NATO's Sarajevo Moment

In the early 1990s, the Western powers stood by idly while the Muslims of Bosnia were murdered, raped, thrown into concentration camps and ethnically cleansed in the hundreds of thousands. This disgraceful passivity in the face of atrocities of WW II imagery occurred in the immediate aftermath of the democratic world's historic triumph in the Cold War and the collapse of the Soviet Union. It took more than three years before the United States and its allies were stirred into action -- thanks largely to Bill Clinton being pushed into an untenable corner by then French President Jacques Chirac. The ensuing intervention was quick and decisive. The air campaign and subsequent occupation of Bosnia cost America not a single casualty.

History now is repeating itself. Valiant Libyans who are fighting for their freedom from a tyrant are being left pretty much to their own devices. Civilians in Misrata are being subjected to death by a thousand cuts similar to what was the fate of Sarajevo's citizens. The Libyans of Suwarah already have been cleansed. Opponents of the regime in Tripoli are suffering systematic abuse across the country. Benghazi seems destined to be cast as Sarajevo in this recasting of the Bosnian tragic drama.

Some things are different. For one thing, the cluttered diplomatic field In Bosnia included the United Nations, the European Union, the OSCE and NATO as a belated late arrival. Libya is a NATO affair, with the Arab League and the African Union in cameo roles. There is no game of organizational pass the hot potato to excuse negligent behavior. More important, NATO already has intervened -- legally under a United Nations Security Council Resolution, technically throughja decisions of the North Atlantic Council, and physically through more than 1,000 air sorties -- a few of which actually targeted those loyalists forces attacking civilians and the opposition fighters. Therein lies the problem. The West's high blown rhetoric ("Gaddafi must go" -- Barack Obama) is out of sync with a pusillanimous policy of restricted assistance to those very victims who have been explicitly identified as justifying and requiring immediate assistance. Many excuses are offered, but taken together cannot explain the Alliance's failure to do what it is committed to do, and which it is obviously capable of doing.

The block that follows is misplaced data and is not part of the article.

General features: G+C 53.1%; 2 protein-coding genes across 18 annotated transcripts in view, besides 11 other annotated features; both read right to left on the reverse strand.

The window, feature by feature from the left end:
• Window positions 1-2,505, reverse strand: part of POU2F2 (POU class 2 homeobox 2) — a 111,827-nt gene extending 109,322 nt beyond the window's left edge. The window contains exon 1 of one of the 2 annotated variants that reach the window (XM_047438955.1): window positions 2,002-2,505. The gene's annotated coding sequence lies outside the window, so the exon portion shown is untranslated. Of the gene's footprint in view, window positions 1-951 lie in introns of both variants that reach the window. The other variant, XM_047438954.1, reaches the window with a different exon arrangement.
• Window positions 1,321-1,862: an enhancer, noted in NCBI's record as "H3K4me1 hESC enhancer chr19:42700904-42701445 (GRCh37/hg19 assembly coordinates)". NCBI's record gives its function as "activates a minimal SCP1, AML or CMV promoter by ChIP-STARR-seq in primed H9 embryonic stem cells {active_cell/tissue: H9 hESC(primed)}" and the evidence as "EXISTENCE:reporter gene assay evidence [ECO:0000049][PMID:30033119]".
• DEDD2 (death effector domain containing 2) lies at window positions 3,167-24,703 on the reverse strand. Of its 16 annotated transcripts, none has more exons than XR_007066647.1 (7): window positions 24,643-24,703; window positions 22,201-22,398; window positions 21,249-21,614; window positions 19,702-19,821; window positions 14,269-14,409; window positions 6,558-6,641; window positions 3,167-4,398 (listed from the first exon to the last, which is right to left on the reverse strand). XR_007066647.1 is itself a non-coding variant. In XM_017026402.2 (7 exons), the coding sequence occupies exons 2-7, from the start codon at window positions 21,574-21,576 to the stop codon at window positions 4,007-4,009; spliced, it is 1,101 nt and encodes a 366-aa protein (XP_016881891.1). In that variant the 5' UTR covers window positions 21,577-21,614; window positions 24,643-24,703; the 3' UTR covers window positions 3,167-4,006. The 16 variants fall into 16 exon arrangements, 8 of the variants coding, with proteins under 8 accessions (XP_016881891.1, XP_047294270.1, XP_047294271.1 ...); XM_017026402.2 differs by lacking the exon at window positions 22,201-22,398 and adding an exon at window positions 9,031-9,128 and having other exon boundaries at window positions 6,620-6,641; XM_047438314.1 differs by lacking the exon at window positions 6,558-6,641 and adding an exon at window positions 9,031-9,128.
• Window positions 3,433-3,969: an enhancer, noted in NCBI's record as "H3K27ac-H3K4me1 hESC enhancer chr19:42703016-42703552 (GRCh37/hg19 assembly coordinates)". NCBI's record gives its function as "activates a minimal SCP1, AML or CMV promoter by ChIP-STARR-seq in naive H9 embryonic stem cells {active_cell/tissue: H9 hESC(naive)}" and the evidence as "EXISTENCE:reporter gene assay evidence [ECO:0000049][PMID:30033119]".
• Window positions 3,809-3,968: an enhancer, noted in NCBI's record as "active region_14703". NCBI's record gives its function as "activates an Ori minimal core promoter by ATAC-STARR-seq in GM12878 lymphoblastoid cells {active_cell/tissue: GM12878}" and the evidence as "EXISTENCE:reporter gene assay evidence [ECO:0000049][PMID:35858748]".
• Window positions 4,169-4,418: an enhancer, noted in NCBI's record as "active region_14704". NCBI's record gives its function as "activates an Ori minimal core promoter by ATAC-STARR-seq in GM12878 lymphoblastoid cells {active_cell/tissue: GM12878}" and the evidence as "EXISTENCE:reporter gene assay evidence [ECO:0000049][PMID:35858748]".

Instead, the beleaguered opposition is warned that it too will be punished if it harms civilians -- a warning issued out of the blue. Shipments of arms and medicine from Benghazi to Misurata are interdicted by NATO vessels based on a (intentional?) misreading of the UNSC mandate. Its battle fleets somehow overlook a loyalist gunboat randomly shelling Misurata at its leisure. And somehow opposition tanks are hit from the air at the same time as NATO is pleading an inability to halt the assaults by Gaddafi's forces on grounds of bad weather, dust storms and the challenge of telling tanks and artillery from a camel caravan. Desperate appeals and complaints from opposition leaders are to no avail. One imagines that those 1,000 NATO air sorties must include a coastal mapping exercise to ascertain the best locations for Club Med and condo complex investments in post-Gaddafi Libya, or perhaps they are following an old Red October contingency plan. Now, unimpeded loyalist forces advance on Benghazi where Gaddafi has vowed to rout them out like rats. In other words, give them the full Sarajevo treatment which he already has refined in Misurata.